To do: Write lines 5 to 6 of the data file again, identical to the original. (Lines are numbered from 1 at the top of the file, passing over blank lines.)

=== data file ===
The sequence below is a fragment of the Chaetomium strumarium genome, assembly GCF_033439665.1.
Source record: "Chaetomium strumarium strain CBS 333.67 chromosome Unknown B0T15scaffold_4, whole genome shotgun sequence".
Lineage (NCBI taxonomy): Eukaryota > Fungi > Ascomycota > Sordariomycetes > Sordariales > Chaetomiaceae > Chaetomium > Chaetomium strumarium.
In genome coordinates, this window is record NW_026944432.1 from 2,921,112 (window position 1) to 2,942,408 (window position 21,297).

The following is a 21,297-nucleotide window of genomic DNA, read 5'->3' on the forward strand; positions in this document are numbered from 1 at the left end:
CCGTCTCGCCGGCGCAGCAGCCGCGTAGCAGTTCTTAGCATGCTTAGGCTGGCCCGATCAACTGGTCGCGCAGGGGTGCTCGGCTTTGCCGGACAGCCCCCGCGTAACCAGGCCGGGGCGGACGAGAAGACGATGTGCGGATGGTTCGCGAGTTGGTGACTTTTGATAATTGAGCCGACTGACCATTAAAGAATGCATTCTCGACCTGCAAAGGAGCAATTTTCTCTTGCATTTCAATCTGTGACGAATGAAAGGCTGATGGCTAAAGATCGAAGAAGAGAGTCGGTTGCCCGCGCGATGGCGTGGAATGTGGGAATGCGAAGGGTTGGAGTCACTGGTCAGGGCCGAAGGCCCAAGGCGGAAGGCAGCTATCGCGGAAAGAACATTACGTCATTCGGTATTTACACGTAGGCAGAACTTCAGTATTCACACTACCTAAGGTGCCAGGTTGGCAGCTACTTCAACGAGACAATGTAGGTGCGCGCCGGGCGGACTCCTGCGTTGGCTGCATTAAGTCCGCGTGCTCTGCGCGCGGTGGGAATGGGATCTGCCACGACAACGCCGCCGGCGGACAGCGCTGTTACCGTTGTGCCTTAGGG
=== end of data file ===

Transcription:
The following is a 21,297-nucleotide window of genomic DNA, read 5'->3' on the forward strand; positions in this document are numbered from 1 at the left end:
CCGTCTCGCCGGCGCAGCAGCCGCGTAGCAGTTCTTAGCATGCTTAGGCTGGCCCGATCAACTGGTCGCGCAGGGGTGCTCGGCTTTGCCGGACAGCCCCCGCGTAACCAGGCCGGGGCGGACGAGAAGACGATGTGCGGATGGTTCGCGAGTTGGTGACTTTTGATAATTGAGCCGACTGACCATTAAAGAATGCATTCTCGACCTGCAAAGGAGCAATTTTCTCTTGCATTTCAATCTGTGACGAATGAAAGGCTGATGGCTAAAGATCGAAGAAGAGAGTCGGTTGCCCGCGCGATGGCGTGGAATGTGGGAATGCGAAGGGTTGGAGTCACTGGTCAGGGCCGAAGGCCCAAGGCGGAAGGCAGCTATCGCGGAAAGAACATTACGTCATTCGGTATTTACACGTAGGCAGAACTTCAGTATTCACACTACCTAAGGTGCCAGGTTGGCAGCTACTTCAACGAGACAATGTAGGTGCGCGCCGGGCGGACTCCTGCGTTGGCTGCATTAAGTCCGCGTGCTCTGCGCGCGGTGGGAATGGGATCTGCCACGACAACGCCGCCGGCGGACAGCGCTGTTACCGTTGTGCCTTAGGG